# Proving a hypergeometric function identity

While playing around with the fractional calculus, I got stuck trying to show that two different ways of differintegrating the cosine give the same result. DLMF and the Wolfram Functions site don't seem to have this "identity" or something that can obviously be transformed into what I have, so I'm asking here.

The "identity" in question is

$(\alpha-1)\left({}_1 F_2 \left(1;\frac{1-\alpha}{2},\frac{2-\alpha}{2};-\frac{x^2}{4}\right)-{}_1 F_2 \left(-\frac{\alpha}{2};\frac12,\frac{2-\alpha}{2};-\frac{x^2}{4}\right)\cos(x)\right)\stackrel{?}{=}\alpha x \sin(x)\,{{}_1 F_2 \left(\frac{1-\alpha}{2};\frac32,\frac{3-\alpha}{2};-\frac{x^2}{4}\right)}$

Expanding the LHS minus the RHS in a Taylor series shows that the coefficients up to the 50th power are 0; trying out random complex values of $\alpha$ and $x$ seems to verify the identity. I would however like to see a way to confirm the identity analytically. How do I go about it?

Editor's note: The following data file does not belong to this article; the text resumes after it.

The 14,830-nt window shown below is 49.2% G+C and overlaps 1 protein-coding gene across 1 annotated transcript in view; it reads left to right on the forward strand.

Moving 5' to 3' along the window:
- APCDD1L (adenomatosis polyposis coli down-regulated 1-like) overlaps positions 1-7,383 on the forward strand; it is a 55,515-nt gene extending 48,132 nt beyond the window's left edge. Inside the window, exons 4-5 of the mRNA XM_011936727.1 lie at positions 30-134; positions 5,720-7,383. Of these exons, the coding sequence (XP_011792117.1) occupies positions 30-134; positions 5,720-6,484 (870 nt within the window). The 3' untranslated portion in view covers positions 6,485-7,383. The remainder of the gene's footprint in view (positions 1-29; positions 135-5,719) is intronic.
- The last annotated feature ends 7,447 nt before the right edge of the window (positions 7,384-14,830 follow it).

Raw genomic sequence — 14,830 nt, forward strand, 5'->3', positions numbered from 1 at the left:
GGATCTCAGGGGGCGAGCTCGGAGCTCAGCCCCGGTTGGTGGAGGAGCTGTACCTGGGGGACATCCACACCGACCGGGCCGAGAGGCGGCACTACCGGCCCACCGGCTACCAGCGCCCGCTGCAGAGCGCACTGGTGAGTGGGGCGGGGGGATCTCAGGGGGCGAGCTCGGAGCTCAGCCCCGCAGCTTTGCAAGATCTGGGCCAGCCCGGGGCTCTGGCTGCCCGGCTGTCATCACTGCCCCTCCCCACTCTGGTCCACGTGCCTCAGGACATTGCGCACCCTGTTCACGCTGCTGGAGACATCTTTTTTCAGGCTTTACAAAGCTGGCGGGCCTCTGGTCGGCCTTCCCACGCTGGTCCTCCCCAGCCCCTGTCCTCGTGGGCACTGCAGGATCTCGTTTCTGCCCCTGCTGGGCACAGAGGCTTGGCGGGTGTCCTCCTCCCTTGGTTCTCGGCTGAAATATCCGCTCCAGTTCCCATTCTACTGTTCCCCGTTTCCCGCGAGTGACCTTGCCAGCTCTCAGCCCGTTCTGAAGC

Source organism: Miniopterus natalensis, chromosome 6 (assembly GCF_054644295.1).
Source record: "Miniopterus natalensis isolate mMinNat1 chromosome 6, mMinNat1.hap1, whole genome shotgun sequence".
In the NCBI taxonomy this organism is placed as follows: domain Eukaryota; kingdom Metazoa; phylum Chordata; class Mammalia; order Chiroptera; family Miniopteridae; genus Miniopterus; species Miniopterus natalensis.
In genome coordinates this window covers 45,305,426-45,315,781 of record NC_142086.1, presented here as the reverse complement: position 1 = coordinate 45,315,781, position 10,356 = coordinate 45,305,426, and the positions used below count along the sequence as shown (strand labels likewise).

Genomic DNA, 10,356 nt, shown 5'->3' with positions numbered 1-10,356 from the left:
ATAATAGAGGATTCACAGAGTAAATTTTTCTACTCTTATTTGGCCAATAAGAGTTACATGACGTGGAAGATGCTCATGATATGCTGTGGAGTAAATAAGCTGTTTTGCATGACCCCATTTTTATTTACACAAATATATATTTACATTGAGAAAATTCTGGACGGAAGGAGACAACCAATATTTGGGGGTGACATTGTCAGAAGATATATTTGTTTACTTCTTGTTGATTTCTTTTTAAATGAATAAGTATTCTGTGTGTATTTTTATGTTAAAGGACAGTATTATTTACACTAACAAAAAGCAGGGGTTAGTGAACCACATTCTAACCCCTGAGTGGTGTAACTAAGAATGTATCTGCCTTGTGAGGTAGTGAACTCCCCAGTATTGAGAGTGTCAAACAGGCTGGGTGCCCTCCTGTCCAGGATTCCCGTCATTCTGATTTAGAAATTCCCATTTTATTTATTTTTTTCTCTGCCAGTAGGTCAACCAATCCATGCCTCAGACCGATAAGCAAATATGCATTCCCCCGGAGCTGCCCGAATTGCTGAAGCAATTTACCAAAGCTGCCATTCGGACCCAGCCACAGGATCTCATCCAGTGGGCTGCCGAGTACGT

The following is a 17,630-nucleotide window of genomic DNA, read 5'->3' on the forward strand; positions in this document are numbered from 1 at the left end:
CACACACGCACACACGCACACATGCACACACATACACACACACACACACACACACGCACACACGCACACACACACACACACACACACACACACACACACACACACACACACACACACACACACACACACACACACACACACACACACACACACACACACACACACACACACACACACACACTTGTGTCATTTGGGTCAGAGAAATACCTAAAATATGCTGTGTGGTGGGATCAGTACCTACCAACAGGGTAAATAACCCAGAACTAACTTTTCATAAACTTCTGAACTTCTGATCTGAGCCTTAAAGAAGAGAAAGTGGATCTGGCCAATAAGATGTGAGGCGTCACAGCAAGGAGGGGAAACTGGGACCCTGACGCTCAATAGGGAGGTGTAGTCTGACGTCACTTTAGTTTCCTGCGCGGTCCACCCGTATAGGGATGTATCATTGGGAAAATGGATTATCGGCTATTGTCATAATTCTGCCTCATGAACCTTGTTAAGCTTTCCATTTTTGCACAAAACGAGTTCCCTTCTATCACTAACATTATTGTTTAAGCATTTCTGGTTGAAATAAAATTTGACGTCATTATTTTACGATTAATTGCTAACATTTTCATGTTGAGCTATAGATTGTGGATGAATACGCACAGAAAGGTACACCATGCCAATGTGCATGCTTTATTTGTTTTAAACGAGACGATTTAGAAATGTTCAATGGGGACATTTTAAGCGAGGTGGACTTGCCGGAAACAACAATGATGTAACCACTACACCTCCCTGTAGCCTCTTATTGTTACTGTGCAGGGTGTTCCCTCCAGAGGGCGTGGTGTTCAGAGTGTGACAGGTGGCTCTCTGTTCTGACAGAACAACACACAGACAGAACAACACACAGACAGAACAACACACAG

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The usual approach to such identities is to find a linear differential equation satisfied by both sides. Here you might get away without finding one explicitly; if you know one of a certain form exists and both sides are the same modulo a high power of $x$, possibly that would be enough to ensure that both sides are the same. – Robin Chapman Sep 5 '10 at 12:55

Awesome stuff, thanks a lot! This takes care of my particular problem, though I still can't help but feel there's a more general addition theorem for ${}_1 F_2$ lurking behind the scenes, of which what I have is a mere special case. I wonder how one might find this? – J. M. Sep 6 '10 at 1:26